Sunday, June 20, 2010

Artisan lifestyle, sustainable living, compromise, cold weather in Seattle

I'm not going to lie to you... working full time and maintaining a sustainable artisan lifestyle is complicated, hard work... but it is getting done.  Last week we pulled out the winter leeks and got them dehydrated  and stored.  Jimmy and I had to make a compromise though. (He is still figuring out that I'm putting in 40 hours a week at work and at least 10 commuting.)  My designated "chores" have to get done and there is only so much time to do them in (cuz I also designate  down time  so I can get up when the alarm goes off)  When I said I didn't have time to process the leeks he  got frustrated  because he is still intimidated by the kitchen.  So he agreed to take on my coop cleaning schedule if I would pick up the canning and preserving . Yep , compromise... the secret to a happy home life. 
Cold Seattle weather is worrying a lot of gardeners this year.  For my readers in other parts of the country ... We are having an unusually cool  growing season. We have yet to break 75 degrees.    We made an almost greenhouse size cold frame for our big bed that contains tomatoes, peppers, basil and other warm soil vegetables.  We took the cover off last week  and we are now thinking of putting it back on. The tomatoes that were growing   phenomenally fast have slowed down and the peppers are showing signs of cold damage.  If not for the cold frame  (6mil clear plastic over a dome frame made of flexible pvc piping)  our tomatoes would look like the neighbor's. Theirs are only about two feet high and no blooms. Ours are 3 1/2 feet and are blooming.  If we get some sun in July and August we should have  a nice tomato crop.    In the meantime.... Our brassicas are loving this weather. The brussell sprouts, broccolli,cabbage, and collards are  are magnificent and the potatoes should keep us going all winter.  The carrots are doing fabulous and we have more lettuce than we can eat.  The wisdom of planting  a variety of vegetables   to insure that something thrives  is keeping our garden from being a disaster.  Right now we are unsure of the fate of our cucumbers, and squash.  They could go either way.   The beets are fine which is a good thing because Jimmy is  hovering over the last two jars of pickled beets left from last year.  Pickling more beets will be a priority this fall even if I have to supplement with farmers market produce.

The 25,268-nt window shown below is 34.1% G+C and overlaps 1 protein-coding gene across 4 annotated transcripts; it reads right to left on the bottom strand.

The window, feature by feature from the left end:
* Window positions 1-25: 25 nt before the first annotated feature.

The chickens are loving this weather too.  They are accepting their summer confinement with a little more grace this year because once again we compromised ... We gave them a much bigger grazing space this year and put them on a grazing schedule.  They are producing some truly beautiful works of art called eggs. Much to the delight of friends and  neighbors ,the four of them are giving us two dozen eggs a week. One of my neighbors grows beautiful flowers and has been keeping  our dining table in stunning  fresh flowers in trade for eggs.  I wish I knew someone with a cow so I could trade  eggs for milk.
I also wish I could be here more to enjoy it all. But I traded  happy time for insurance benefits.  A very needed thing since we haven't  had medical benefits for 5 years...... Its one of the reasons we put in the medicinal garden bed.  
I wasn't sure it would happen when I went back to work but now I am reasonable certain that a sustainable  lifestyle can happen with a full time job.   Its not easy but it can be done.

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